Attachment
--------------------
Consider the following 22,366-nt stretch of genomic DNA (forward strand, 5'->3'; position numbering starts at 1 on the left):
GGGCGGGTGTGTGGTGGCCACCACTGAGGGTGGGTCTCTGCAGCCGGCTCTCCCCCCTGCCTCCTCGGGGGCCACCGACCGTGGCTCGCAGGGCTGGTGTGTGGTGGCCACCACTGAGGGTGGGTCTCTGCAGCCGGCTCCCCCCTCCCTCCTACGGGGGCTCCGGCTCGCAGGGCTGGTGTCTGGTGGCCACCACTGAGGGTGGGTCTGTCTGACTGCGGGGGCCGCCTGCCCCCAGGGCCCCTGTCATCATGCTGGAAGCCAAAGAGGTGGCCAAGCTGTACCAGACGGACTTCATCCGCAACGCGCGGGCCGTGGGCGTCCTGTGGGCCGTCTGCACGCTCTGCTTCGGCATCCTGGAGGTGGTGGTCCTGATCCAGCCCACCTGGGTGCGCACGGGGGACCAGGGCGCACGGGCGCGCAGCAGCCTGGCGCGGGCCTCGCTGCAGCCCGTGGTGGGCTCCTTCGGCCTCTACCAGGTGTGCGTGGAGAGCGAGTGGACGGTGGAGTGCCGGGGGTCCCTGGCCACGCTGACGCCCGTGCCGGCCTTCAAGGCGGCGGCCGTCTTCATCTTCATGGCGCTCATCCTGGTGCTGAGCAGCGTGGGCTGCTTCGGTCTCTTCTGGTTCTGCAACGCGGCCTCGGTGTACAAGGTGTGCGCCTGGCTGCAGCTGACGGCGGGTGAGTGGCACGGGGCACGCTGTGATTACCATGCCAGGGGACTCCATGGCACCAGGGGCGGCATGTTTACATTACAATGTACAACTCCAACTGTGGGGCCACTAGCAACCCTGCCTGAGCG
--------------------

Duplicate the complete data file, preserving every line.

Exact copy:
Consider the following 22,366-nt stretch of genomic DNA (forward strand, 5'->3'; position numbering starts at 1 on the left):
GGGCGGGTGTGTGGTGGCCACCACTGAGGGTGGGTCTCTGCAGCCGGCTCTCCCCCCTGCCTCCTCGGGGGCCACCGACCGTGGCTCGCAGGGCTGGTGTGTGGTGGCCACCACTGAGGGTGGGTCTCTGCAGCCGGCTCCCCCCTCCCTCCTACGGGGGCTCCGGCTCGCAGGGCTGGTGTCTGGTGGCCACCACTGAGGGTGGGTCTGTCTGACTGCGGGGGCCGCCTGCCCCCAGGGCCCCTGTCATCATGCTGGAAGCCAAAGAGGTGGCCAAGCTGTACCAGACGGACTTCATCCGCAACGCGCGGGCCGTGGGCGTCCTGTGGGCCGTCTGCACGCTCTGCTTCGGCATCCTGGAGGTGGTGGTCCTGATCCAGCCCACCTGGGTGCGCACGGGGGACCAGGGCGCACGGGCGCGCAGCAGCCTGGCGCGGGCCTCGCTGCAGCCCGTGGTGGGCTCCTTCGGCCTCTACCAGGTGTGCGTGGAGAGCGAGTGGACGGTGGAGTGCCGGGGGTCCCTGGCCACGCTGACGCCCGTGCCGGCCTTCAAGGCGGCGGCCGTCTTCATCTTCATGGCGCTCATCCTGGTGCTGAGCAGCGTGGGCTGCTTCGGTCTCTTCTGGTTCTGCAACGCGGCCTCGGTGTACAAGGTGTGCGCCTGGCTGCAGCTGACGGCGGGTGAGTGGCACGGGGCACGCTGTGATTACCATGCCAGGGGACTCCATGGCACCAGGGGCGGCATGTTTACATTACAATGTACAACTCCAACTGTGGGGCCACTAGCAACCCTGCCTGAGCG